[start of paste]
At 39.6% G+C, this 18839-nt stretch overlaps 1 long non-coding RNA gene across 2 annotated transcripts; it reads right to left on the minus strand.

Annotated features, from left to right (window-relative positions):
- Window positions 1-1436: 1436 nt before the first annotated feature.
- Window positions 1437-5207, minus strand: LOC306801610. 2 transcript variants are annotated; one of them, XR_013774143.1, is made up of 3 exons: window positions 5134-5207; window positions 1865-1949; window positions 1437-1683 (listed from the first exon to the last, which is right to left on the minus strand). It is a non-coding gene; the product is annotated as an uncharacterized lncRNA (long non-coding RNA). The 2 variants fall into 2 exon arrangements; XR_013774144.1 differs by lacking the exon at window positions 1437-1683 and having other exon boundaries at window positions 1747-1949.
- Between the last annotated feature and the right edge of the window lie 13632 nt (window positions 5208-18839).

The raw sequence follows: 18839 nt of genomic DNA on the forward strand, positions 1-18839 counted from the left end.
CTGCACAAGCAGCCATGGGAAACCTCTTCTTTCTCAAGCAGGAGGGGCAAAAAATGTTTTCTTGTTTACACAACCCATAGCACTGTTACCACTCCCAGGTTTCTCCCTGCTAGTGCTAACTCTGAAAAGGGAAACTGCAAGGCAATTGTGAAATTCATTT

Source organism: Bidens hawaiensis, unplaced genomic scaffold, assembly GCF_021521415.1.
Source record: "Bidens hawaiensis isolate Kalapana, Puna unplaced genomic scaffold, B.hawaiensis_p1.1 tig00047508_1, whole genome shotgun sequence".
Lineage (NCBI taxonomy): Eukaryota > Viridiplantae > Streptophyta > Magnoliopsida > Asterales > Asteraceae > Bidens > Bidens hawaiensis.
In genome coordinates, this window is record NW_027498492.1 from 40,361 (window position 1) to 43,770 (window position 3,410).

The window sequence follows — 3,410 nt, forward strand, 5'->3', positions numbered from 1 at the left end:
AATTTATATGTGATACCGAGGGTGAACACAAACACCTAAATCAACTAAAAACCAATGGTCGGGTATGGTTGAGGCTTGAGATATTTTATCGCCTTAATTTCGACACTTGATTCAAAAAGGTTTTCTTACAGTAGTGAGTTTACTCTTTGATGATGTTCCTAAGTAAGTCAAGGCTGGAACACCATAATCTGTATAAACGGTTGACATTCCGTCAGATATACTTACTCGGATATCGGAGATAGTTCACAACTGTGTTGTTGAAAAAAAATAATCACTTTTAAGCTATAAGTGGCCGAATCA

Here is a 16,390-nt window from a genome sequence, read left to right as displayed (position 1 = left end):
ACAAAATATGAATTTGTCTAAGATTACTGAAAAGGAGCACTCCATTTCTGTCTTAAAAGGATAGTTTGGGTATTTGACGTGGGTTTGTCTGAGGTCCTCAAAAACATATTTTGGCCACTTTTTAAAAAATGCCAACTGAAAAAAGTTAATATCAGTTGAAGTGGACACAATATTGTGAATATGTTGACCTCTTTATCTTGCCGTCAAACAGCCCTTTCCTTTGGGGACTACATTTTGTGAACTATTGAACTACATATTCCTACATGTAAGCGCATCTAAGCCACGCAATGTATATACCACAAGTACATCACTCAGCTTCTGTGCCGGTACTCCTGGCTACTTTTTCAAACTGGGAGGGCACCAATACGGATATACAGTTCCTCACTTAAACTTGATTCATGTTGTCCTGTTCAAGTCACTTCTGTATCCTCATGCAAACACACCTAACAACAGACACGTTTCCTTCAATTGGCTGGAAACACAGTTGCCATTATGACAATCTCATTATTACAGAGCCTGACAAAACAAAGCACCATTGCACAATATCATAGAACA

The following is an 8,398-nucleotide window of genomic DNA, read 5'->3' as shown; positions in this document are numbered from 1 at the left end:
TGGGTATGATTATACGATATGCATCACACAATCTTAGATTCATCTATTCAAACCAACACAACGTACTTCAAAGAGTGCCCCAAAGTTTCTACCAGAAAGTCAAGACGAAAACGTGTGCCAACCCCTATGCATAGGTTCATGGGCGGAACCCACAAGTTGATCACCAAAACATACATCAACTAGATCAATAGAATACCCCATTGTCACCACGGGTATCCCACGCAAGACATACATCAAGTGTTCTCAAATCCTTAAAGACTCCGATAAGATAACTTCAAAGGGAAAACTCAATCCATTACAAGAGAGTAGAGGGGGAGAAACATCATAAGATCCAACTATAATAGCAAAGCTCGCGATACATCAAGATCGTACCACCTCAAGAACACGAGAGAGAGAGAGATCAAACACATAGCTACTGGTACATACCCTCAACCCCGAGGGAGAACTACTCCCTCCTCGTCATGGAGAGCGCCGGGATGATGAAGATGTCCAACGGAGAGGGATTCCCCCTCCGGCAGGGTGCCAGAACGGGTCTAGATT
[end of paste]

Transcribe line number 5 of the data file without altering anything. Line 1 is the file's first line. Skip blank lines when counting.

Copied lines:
- Between the last annotated feature and the right edge of the window lie 13632 nt (window positions 5208-18839).